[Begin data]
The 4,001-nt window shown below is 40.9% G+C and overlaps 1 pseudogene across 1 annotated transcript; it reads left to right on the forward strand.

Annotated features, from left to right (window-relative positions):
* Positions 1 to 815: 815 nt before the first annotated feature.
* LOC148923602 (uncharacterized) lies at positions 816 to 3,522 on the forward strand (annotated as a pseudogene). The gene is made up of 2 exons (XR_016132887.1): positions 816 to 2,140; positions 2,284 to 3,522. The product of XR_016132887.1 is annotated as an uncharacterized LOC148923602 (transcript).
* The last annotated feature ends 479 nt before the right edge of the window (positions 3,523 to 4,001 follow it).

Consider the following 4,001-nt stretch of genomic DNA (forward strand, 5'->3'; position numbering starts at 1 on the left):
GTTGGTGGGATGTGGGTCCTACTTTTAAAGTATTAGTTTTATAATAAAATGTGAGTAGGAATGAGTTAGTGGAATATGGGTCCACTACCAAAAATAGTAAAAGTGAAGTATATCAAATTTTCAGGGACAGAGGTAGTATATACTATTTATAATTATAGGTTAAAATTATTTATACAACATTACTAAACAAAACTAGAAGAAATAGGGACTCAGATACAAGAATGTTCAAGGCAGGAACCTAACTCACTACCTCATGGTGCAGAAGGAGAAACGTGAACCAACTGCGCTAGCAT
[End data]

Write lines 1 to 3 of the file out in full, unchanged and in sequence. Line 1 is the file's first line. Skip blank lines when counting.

The 4,001-nt window shown below is 40.9% G+C and overlaps 1 pseudogene across 1 annotated transcript; it reads left to right on the forward strand.

Annotated features, from left to right (window-relative positions):
* Positions 1 to 815: 815 nt before the first annotated feature.